Does My Employer Have Responsibilities Towards Employees?
Employers have a duty towards all employees which is to ensure they are kept safe from injury and harm while they are in the workplace and carrying out their normal daily tasks. The working environment has to be safe and all tools, equipment and machinery correctly maintained to reduce the risk of injury to workers who use them.
Your employer must abide by all Health and Safety Executive regulations and other laws that are set in place to keep employees safe while they are at work. Your employer’s responsibilities includes doing the following with an end goal being to minimise the risk of harm and injury to all employees and people who visit a workplace:
- To ensure that all employees are aware and adhere to the working practices and procedures in the workplace
- To ensure that all employees are adequately trained to carry out the jobs they are tasked to do and that ongoing training is provided on a regular basis
- To ensure that all machinery, equipment and tools are in good working order
- To ensure that risk assessments are carried out in the workplace on a regularly basis to identify hazards, dangers and risks to employees and people who visit the workplace
- To ensure that reasonable measures are set in place to reduce the risk of an accident at work occurring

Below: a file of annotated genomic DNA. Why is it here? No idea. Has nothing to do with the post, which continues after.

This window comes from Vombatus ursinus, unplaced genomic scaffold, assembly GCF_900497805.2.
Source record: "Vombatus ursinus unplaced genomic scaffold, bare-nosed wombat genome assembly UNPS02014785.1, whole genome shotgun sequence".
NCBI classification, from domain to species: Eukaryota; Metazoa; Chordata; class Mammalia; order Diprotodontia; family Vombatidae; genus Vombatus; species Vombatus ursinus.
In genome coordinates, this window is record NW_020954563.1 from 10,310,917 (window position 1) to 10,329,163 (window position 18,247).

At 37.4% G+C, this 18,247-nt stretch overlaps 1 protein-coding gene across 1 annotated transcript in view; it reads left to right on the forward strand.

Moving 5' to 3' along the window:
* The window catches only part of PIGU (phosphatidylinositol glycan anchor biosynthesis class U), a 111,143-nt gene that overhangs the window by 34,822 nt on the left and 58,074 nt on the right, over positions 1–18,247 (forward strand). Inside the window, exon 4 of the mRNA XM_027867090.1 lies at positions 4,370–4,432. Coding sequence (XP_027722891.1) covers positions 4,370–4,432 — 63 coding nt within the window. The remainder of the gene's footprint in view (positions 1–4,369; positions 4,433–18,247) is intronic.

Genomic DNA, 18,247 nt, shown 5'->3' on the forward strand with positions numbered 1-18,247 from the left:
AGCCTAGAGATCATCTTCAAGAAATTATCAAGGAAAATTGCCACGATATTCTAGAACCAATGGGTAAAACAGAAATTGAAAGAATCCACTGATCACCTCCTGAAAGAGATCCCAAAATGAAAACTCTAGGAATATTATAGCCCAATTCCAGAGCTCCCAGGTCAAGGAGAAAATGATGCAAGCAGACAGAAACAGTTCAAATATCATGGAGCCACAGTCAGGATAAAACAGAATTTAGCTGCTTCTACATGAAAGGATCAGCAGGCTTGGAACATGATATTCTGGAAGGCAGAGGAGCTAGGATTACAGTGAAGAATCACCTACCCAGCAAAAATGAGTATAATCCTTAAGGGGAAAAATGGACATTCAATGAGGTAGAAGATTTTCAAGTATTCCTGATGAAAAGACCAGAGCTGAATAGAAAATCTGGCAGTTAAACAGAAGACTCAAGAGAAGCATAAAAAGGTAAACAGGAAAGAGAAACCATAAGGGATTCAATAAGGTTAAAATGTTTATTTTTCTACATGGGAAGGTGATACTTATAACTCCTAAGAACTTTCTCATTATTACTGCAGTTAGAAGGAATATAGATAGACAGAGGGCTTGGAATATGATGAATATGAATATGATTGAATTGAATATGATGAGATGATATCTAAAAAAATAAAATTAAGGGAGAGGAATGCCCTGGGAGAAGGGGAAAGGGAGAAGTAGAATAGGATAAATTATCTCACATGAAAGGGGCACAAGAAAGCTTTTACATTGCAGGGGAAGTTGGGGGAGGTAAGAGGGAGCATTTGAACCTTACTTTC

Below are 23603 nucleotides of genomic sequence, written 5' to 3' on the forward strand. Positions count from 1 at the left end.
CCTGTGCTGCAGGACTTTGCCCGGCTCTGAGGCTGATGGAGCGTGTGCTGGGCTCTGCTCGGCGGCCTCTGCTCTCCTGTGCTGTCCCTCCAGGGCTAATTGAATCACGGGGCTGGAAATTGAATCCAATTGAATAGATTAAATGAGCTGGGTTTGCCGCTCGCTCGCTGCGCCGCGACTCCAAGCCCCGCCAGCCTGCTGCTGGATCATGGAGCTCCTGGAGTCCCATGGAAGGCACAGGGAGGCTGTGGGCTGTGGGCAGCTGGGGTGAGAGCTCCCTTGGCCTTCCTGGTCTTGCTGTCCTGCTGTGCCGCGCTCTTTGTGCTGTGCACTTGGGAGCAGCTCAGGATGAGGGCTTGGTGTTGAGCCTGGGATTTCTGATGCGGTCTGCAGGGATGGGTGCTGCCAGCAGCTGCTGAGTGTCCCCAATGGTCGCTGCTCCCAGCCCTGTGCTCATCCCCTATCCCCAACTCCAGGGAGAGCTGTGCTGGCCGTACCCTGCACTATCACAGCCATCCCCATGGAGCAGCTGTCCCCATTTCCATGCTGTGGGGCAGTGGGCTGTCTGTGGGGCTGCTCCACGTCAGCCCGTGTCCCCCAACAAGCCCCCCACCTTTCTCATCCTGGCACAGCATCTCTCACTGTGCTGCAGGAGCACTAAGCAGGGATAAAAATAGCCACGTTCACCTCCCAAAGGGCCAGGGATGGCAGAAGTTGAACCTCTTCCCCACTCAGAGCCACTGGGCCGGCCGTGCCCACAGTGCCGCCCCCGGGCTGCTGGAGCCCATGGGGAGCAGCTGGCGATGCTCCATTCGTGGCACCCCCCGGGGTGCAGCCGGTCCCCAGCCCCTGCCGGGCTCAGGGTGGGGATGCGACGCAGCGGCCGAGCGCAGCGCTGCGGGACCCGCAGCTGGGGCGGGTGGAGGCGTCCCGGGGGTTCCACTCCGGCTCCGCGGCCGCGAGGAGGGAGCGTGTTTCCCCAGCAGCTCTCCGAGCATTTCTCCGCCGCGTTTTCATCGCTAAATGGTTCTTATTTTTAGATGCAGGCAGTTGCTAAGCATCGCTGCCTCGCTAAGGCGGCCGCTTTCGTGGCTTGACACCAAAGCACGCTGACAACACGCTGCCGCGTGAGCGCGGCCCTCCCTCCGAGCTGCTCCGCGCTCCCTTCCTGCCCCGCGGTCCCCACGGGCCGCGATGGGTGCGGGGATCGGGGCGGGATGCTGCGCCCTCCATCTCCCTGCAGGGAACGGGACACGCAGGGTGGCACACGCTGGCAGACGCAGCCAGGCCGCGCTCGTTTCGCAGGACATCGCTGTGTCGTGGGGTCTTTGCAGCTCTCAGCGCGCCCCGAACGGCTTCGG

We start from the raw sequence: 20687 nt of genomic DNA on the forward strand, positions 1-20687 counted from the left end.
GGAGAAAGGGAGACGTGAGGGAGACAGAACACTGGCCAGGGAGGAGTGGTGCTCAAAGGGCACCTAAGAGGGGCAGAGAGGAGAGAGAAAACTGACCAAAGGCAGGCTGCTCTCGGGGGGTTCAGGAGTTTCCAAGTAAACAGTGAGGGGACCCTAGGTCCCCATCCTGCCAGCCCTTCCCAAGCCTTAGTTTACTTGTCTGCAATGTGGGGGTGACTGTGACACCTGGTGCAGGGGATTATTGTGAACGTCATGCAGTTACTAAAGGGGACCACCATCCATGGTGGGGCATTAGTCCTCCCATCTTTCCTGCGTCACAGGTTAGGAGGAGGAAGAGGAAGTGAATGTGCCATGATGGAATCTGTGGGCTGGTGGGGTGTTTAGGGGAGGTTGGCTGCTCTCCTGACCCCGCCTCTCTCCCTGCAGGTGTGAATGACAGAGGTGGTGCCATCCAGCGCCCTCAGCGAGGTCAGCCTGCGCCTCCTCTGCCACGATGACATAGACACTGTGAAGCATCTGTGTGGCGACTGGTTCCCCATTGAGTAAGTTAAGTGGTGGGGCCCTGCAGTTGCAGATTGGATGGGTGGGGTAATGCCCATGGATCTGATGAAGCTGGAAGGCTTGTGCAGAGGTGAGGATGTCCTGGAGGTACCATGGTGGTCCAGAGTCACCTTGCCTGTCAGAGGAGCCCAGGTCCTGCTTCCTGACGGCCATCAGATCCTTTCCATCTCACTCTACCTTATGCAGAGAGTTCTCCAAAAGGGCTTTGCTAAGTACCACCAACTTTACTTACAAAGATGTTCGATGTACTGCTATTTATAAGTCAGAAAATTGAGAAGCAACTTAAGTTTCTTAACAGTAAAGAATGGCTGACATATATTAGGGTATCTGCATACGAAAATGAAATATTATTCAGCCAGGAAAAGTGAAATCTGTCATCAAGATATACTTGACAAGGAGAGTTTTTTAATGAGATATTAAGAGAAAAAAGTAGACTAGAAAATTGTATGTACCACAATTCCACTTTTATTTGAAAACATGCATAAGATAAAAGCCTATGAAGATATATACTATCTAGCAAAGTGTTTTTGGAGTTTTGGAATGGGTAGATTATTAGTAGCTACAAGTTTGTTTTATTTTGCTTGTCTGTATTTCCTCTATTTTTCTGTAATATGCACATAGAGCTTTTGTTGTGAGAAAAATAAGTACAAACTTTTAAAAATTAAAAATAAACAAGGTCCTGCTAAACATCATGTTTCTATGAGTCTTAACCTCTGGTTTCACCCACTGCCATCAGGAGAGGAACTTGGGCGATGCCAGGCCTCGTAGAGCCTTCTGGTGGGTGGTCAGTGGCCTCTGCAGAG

- To ensure that all employees have access to personal protective equipment (PPE) when needed to carry out the jobs they are tasked to do safely
What is The Timescale for a Liability Insurer to Respond to My Accident at Work Claim?
There are “pre-action protocols” that set out the response times that a liability insurer must abide by when they receive personal injury claims from people who have been injured in the workplace or elsewhere. An experienced accident at work lawyer would ensure that these protocols are adhered to by all parties concerned so that your claim is settled as quickly as possible, bearing in mind that insurers may attempt to drag their feet during every stage of an accident at work claim against employers.
The “protocols” are designed to ensure that personal injury claims get processed effectively in an expedient way and they also make it much easier for solicitors to carry out the necessary investigations. The protocols set specific deadlines which liability insurance providers must abide by when they respond to work-related and other personal injury claims. The deadlines also include the time an insurer has to carry out the necessary investigations into the allegations that have been made against a third party, in this instance it would be your employer.